Readings: 2 Kings 5:14-17; 2 Timothy 2:8-13; Luke 17:11-19
No one asks to be the victim of prejudice.
Each of us has some touchy area in our identity that is easily wounded by someone’s prejudice. Tragically, this is inevitable in a pluralistic society.
Pluralism was forced on ancient Palestine. The Jews were ruled by four autocrats dependent on the Romans, who dismissed Jews as an under-civilized, fanatical, contentious people, so lazy as to observe a weekly holiday–the Sabbath. The success-driven and pragmatic Romans could fathom none of that.
If Jews felt the sting of prejudice, they themselves compensated by putting down the Samaritans. By the time we encounter the ten lepers of today’s Gospel, we’ve heard something about Samaritans from Saint Luke.
Some eight chapters earlier, Jesus is prevented from passing through a Samaritan town because he and the apostles are on the way to Jerusalem. For a change, the Samaritans get to put down someone!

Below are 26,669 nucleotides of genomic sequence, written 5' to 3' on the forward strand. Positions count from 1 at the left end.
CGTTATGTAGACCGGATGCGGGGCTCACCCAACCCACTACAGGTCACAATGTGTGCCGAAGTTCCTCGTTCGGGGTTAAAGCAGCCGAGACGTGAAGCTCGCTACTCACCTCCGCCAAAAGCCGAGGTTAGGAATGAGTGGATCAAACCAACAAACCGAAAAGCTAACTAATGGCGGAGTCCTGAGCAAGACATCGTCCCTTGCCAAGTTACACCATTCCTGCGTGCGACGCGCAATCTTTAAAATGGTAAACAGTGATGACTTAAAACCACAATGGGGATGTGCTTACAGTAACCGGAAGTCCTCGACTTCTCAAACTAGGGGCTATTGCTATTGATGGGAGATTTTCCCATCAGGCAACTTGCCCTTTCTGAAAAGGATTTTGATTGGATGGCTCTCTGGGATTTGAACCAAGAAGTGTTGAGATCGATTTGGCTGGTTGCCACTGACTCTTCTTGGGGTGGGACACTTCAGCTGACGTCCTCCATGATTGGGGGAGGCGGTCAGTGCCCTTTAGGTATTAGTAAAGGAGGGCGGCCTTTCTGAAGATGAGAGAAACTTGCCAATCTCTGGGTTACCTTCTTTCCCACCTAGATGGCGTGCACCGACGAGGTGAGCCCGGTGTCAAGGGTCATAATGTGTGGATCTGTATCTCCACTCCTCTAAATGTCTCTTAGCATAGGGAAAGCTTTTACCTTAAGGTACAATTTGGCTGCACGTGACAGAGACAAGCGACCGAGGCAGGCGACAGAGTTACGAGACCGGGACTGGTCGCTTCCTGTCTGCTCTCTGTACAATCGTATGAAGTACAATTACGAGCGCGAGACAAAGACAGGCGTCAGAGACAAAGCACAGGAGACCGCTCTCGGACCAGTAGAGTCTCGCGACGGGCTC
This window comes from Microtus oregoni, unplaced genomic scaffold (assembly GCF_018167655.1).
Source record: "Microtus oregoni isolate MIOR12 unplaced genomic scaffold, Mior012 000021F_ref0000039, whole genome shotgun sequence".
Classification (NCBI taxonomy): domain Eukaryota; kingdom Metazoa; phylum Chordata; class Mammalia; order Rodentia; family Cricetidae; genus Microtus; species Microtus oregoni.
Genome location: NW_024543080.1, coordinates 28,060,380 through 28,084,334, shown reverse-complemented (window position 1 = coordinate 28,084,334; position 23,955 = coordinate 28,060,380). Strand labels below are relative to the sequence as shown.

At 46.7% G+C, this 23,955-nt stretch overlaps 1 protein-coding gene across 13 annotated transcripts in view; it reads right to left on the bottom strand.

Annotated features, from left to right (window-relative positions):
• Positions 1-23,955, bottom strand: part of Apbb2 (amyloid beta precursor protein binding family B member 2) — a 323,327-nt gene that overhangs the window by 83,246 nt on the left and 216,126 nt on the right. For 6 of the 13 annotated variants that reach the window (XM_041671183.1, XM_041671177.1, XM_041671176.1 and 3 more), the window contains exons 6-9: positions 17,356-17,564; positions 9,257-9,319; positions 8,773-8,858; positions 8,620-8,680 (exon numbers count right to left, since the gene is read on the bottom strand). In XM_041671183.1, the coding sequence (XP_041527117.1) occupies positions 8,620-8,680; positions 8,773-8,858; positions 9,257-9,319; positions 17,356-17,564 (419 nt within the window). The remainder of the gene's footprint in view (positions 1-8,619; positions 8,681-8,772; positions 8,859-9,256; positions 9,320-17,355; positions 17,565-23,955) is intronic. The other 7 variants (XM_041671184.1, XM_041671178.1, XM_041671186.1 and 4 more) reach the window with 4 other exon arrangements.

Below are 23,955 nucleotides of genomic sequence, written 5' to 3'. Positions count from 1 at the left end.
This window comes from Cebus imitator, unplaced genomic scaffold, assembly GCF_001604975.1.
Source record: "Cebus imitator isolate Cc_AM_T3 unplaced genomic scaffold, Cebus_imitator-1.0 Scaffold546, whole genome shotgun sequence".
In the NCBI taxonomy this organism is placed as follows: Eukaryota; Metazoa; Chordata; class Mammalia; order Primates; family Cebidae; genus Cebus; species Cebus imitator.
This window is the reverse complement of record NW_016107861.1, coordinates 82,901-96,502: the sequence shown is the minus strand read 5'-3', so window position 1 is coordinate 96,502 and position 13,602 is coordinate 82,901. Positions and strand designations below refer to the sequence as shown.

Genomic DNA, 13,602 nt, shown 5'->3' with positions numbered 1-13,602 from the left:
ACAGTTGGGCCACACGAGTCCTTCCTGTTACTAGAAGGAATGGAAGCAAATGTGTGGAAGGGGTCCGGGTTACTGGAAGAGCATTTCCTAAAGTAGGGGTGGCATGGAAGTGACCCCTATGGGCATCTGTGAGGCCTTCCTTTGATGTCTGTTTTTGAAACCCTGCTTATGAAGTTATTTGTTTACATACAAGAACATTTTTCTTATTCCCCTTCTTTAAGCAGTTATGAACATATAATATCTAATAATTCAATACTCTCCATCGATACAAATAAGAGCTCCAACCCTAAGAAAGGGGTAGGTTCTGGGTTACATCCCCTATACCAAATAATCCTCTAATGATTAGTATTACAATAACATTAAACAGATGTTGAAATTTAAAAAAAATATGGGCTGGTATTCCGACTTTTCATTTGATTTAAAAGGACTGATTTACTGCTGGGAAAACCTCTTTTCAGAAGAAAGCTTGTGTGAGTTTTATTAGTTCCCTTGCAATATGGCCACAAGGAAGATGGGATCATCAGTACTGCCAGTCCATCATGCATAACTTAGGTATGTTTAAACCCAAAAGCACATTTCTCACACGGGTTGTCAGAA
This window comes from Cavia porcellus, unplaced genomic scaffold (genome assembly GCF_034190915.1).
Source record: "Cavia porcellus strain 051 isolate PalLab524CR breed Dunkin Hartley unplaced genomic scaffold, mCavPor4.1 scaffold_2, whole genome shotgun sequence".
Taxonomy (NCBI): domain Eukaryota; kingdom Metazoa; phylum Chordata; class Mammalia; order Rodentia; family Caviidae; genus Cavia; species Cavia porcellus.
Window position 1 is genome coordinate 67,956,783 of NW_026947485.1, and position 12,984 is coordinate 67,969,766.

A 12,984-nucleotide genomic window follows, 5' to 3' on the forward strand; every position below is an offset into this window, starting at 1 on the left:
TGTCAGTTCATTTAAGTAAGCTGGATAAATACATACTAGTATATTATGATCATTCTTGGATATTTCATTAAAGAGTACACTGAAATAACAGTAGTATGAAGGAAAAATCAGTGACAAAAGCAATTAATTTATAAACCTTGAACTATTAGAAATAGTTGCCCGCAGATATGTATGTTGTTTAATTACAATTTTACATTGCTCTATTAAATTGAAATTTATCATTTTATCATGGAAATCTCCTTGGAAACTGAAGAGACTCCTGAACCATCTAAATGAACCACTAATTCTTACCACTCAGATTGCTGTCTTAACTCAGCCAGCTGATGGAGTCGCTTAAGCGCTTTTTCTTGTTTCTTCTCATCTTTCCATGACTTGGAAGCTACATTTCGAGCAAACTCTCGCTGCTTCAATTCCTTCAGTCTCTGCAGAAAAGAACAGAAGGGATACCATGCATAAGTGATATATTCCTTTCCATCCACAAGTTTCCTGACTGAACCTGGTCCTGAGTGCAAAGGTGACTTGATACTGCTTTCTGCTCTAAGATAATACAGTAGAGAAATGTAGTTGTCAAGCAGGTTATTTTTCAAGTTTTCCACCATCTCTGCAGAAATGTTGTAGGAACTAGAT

This experience does not prevent Jesus in the very next chapter from casting a Samaritan as the exemplar in his parable about a Jew mugged on his way from Jerusalem to Jericho. And now life imitates art in a Samaritan leper whose gratitude overcomes the resentment of prejudice.
How desperate had this leper been for human company that he’s found with Jewish lepers? How had they been treating him? Had he gone to the Temple to show himself to the priest, what sort of reception would he have received in Jerusalem?
How costly was that cure and gratitude? Did it threaten his own prejudices, his excuses, his settled routine? Healing is as demanding as infirmity.
This Samaritan renders Jesus the Jew more than thanks. Gratitude allows him to perceive who Jesus really is.
When I wallow in either entitlement or self-pity what do I fail to see? How does my ingratitude blind me?